High School Science Bowl

January 25, 2014

Brain power
Want to give your school’s top science and math students a chance to strut their stuff? Then enter the Regional Science Bowl hosted by the U.S. Department of Energy’s Ames Laboratory and Iowa State University.

Science Bowl is a rapid-fire, daylong competition in which high school students answer questions from a wide range of science and math disciplines. The winning team receives an all-expenses-paid trip to the DOE’s National Science Bowl in Washington D.C.

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Form your team
Teams are comprised of up to five students (four members and an alternate) and a teacher or TAG coordinator or parent volunteer who serves as coach.  Students must be enrolled for he current school year in grades 9, 10, 11 or 12 at the team's school and must be less than 20 years of age.

Four of the team's five players compete at any one time--regardless of which player has been designated as the alternate. During the intermission or between matches, the coach can substitute a player.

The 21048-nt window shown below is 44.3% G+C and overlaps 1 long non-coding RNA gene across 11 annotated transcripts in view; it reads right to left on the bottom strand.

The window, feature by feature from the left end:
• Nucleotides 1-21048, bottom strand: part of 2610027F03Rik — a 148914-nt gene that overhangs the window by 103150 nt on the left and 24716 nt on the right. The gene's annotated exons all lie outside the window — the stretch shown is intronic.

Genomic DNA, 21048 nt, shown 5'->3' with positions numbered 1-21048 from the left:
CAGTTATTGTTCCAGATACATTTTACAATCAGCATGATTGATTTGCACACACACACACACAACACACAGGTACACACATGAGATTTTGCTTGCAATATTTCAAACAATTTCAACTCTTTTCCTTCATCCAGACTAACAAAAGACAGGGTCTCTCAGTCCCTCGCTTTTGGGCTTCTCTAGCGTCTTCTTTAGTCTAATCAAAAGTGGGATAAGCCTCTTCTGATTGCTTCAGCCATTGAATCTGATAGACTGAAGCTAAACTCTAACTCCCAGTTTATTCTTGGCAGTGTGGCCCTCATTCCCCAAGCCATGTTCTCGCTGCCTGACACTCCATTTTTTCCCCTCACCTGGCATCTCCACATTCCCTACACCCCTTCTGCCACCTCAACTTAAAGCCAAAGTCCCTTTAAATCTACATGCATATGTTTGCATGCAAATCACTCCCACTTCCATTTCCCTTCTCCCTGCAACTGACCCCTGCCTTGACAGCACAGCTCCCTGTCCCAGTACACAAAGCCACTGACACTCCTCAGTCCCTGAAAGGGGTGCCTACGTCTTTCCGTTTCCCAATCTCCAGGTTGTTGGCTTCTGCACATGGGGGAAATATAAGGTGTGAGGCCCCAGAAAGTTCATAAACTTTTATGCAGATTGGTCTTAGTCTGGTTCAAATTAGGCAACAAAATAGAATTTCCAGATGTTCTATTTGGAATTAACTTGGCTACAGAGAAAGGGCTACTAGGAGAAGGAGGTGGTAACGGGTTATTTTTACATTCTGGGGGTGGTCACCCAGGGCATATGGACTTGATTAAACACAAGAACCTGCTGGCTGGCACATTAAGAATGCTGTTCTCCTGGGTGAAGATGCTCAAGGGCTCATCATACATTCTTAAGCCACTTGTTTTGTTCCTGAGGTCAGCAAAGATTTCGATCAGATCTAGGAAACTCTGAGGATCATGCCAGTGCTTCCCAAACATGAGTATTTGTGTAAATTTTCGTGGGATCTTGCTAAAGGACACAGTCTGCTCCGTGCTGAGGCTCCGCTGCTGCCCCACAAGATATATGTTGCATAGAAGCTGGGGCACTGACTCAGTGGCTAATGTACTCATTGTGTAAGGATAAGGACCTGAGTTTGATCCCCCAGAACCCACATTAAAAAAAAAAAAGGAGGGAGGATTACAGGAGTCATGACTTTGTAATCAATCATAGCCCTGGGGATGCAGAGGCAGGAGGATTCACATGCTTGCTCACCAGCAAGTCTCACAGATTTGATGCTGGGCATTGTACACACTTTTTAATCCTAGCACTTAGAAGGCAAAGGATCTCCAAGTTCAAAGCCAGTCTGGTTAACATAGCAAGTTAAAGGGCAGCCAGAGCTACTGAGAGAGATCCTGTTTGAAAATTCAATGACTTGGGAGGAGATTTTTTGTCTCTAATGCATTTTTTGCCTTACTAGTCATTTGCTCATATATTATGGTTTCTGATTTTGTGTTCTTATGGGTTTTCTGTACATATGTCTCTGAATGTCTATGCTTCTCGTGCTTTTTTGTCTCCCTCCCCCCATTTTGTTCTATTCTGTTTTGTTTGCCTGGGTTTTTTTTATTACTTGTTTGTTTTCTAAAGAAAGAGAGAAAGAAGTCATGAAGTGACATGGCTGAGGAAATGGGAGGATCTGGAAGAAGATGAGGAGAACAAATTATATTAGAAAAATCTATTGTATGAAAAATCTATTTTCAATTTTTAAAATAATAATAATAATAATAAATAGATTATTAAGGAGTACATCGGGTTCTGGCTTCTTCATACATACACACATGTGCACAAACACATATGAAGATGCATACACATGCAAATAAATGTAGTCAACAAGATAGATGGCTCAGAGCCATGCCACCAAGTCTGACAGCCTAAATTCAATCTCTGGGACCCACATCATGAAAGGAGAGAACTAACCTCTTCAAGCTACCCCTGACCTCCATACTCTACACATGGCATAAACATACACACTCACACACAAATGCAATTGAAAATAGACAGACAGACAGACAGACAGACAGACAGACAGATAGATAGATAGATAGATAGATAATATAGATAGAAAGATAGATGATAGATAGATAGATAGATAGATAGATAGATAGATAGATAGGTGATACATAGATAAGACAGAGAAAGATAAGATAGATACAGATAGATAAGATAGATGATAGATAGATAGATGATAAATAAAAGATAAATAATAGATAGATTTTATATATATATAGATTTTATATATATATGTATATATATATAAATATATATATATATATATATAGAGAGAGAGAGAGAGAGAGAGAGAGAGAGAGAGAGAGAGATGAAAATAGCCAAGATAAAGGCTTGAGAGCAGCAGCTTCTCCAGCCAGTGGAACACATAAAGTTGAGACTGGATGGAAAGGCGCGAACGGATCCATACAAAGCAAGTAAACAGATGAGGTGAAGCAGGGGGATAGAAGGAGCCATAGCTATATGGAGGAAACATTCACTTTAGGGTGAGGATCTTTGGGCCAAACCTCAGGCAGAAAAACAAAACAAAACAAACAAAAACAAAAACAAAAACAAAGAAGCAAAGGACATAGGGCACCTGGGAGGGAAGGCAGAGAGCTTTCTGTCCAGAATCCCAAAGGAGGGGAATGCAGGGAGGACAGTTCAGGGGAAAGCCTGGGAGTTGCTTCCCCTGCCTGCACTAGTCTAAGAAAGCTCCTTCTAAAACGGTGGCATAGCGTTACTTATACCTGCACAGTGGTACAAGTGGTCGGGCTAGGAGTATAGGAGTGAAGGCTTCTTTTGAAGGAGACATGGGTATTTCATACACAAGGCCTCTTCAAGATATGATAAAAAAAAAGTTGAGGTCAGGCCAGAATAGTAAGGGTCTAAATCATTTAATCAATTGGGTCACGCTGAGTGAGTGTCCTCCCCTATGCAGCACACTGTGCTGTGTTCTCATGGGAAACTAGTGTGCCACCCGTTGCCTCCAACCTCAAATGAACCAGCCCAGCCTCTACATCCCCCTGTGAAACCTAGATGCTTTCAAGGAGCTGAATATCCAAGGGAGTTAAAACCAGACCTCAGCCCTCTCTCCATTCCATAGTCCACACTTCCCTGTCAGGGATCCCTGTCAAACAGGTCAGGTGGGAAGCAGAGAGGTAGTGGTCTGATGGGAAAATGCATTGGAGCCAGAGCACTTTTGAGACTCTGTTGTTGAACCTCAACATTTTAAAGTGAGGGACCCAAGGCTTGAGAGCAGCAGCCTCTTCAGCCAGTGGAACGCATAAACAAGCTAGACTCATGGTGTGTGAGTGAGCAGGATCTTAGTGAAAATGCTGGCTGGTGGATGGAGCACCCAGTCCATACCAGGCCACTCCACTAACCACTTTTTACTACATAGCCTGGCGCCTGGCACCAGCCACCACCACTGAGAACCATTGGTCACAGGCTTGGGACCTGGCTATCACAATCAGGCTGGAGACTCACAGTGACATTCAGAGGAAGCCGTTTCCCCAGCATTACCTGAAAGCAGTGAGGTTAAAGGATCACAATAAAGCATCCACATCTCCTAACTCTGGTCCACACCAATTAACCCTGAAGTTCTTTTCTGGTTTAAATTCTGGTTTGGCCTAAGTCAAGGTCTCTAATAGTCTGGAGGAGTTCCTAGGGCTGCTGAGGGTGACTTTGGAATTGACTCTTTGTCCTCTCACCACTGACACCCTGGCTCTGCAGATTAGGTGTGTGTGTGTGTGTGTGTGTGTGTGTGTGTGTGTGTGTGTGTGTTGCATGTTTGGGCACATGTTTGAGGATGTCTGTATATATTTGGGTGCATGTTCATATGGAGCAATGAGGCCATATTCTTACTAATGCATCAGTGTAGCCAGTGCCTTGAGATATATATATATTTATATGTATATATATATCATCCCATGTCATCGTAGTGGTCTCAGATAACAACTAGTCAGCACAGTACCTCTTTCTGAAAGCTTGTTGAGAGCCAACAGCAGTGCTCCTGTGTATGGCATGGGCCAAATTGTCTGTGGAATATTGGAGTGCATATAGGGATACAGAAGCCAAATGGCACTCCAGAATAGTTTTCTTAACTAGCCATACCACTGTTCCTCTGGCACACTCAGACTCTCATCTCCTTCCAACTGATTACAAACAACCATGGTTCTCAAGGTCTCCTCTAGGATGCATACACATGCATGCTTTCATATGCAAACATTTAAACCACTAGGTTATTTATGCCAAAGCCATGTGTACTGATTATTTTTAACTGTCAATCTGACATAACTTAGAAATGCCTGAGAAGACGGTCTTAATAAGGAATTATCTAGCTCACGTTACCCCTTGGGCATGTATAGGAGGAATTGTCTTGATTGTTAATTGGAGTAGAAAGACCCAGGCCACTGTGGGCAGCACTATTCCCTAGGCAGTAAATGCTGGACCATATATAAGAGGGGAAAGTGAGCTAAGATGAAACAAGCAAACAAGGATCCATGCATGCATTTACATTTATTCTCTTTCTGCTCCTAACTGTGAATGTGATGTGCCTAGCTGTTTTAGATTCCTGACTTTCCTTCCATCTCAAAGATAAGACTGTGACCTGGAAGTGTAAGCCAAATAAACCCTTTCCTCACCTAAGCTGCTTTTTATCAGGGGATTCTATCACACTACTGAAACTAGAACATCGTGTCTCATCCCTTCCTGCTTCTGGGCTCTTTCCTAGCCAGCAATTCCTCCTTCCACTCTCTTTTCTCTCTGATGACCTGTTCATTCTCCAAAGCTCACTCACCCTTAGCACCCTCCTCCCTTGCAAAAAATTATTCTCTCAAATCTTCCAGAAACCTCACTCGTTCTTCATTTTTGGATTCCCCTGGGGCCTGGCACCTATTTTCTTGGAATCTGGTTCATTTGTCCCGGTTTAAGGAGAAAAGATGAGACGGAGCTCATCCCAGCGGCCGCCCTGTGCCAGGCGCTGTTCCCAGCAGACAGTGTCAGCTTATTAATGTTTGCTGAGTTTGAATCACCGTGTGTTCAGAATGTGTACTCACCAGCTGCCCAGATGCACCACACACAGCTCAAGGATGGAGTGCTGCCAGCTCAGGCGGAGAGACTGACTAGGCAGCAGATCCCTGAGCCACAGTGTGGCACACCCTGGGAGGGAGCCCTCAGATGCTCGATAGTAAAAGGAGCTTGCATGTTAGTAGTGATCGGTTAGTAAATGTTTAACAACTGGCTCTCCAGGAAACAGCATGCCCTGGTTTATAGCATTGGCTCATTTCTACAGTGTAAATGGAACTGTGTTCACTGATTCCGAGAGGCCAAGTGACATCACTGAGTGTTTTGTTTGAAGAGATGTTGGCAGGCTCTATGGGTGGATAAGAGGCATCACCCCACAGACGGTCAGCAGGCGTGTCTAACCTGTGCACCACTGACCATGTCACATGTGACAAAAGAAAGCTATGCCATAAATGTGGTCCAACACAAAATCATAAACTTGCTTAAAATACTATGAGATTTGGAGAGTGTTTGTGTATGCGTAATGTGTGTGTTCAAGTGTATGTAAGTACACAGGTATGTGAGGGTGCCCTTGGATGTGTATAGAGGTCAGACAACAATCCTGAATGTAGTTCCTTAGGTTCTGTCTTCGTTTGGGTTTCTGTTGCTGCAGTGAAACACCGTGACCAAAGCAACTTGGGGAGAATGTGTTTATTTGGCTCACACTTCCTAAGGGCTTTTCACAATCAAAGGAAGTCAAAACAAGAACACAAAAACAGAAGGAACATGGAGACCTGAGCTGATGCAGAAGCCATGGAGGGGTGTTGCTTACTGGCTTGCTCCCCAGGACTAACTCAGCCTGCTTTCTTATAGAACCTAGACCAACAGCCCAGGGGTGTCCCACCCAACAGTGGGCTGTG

How to enter
Teams from throughout the state are encouraged to apply. Proceed to the coaches page to submit an application for a team. Schools whose applications are received after the roster is filled will be placed on a waiting list.

What to study
Science Bowl questions cover a variety of topics: biology, chemistry, mathematics,physics, earch and space sciences and energy. Preparation pays off. Top teams frequently spend months practicing for the event. Click here for Sample Questions.

How to play the game
The Ames Lab/ISU Sciene Bowl is one of more than 115 regional competitions held throughout the nation. The format is similar to the National Science Bowl. The morning session is a round-robin tournament, with the top 16 teams advancing to the double-elimination competition in the afternoon session.

Each 16-minute match has a two-minute intermission. Questions are read aloud by a moderator. Any player can buzz in to answer a "toss up" question. Points are awarded for a correct answer, and the team can then answer a bonus question. At the end of the match, the team with the most points wins. Ames Lab and ISU scientists and staff serve as judges, moderators, timekeepers and scorekeepers.

The cost
There is no registration fee. All teams will be provided lunch on competition day. Ten distant schools will receive two complimentary hotel rooms each for the night prior to the event. Schools will be notified if selected.

The awards

Trophies are awarded to the top three teams, with each player receiving an individual award.

The winning team advances to the National Science Bowl in Washington, D.C. April 24 - April 28, 2014.

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